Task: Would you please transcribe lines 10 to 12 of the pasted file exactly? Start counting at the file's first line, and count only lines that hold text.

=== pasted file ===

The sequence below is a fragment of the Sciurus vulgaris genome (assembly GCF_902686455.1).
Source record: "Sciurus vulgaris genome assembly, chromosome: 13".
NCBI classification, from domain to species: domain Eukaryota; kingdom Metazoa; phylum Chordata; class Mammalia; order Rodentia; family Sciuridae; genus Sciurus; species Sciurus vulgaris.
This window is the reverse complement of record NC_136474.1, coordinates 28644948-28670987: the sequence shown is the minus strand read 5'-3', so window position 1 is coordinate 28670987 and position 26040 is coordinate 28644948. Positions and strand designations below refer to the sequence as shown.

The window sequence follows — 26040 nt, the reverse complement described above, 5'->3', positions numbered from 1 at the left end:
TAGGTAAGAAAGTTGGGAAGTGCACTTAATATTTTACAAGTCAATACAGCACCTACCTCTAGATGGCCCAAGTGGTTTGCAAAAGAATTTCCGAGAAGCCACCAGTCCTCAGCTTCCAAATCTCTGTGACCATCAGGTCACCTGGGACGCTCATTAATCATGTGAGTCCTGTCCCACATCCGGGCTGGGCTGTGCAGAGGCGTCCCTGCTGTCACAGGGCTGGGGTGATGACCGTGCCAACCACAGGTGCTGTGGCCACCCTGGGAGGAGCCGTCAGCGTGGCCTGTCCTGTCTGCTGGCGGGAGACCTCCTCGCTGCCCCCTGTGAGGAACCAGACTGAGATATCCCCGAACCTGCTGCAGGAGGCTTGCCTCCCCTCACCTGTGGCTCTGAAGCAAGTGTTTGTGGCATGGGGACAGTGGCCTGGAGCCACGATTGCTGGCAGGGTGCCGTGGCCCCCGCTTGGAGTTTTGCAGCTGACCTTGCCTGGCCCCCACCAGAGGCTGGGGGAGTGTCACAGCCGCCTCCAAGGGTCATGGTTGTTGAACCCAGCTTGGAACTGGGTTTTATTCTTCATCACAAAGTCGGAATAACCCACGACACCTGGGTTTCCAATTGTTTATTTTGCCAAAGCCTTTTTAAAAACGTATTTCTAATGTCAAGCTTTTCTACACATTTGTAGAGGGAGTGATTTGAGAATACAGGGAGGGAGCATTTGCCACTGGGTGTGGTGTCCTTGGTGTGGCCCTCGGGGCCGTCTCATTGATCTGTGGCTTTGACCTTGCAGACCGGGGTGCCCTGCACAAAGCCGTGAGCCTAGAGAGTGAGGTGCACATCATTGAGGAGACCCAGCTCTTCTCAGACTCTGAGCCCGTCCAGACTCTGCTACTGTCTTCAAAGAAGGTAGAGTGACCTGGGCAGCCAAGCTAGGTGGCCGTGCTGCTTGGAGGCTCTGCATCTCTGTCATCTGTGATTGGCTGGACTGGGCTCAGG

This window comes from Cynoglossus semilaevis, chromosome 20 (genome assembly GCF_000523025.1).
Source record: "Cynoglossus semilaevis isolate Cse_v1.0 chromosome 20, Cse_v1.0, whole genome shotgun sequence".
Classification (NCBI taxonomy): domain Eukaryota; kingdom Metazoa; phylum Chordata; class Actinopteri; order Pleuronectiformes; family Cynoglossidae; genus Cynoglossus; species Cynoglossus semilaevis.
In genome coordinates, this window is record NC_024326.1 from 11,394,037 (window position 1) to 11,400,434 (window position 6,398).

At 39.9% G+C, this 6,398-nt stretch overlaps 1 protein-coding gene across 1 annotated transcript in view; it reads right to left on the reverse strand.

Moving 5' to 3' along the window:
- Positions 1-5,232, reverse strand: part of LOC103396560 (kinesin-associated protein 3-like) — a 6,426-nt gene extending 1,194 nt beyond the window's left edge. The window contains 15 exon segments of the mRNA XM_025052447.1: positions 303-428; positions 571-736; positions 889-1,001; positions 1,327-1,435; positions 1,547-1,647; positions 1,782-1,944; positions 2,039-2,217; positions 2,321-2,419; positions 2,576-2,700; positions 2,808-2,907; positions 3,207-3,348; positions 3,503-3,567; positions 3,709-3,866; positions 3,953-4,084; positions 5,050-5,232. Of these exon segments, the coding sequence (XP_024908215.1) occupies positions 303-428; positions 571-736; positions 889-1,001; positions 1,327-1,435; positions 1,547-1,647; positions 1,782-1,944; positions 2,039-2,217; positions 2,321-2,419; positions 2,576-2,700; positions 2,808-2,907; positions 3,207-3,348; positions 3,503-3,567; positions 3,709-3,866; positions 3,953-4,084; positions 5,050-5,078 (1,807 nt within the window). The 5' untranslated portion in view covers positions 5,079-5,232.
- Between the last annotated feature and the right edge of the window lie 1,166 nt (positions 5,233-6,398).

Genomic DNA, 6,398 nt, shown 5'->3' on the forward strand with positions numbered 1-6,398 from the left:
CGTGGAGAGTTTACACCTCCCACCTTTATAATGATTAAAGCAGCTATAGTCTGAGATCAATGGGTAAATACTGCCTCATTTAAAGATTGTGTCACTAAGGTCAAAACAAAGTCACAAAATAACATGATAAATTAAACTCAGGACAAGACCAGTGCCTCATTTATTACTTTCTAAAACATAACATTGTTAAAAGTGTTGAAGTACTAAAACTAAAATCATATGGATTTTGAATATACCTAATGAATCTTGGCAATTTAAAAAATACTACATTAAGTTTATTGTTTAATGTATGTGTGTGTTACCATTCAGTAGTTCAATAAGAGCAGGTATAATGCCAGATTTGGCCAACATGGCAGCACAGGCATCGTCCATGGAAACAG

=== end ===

In genome coordinates, this window is record NC_024326.1 from 11,394,037 (window position 1) to 11,400,434 (window position 6,398).

At 39.9% G+C, this 6,398-nt stretch overlaps 1 protein-coding gene across 1 annotated transcript in view; it reads right to left on the reverse strand.

Moving 5' to 3' along the window: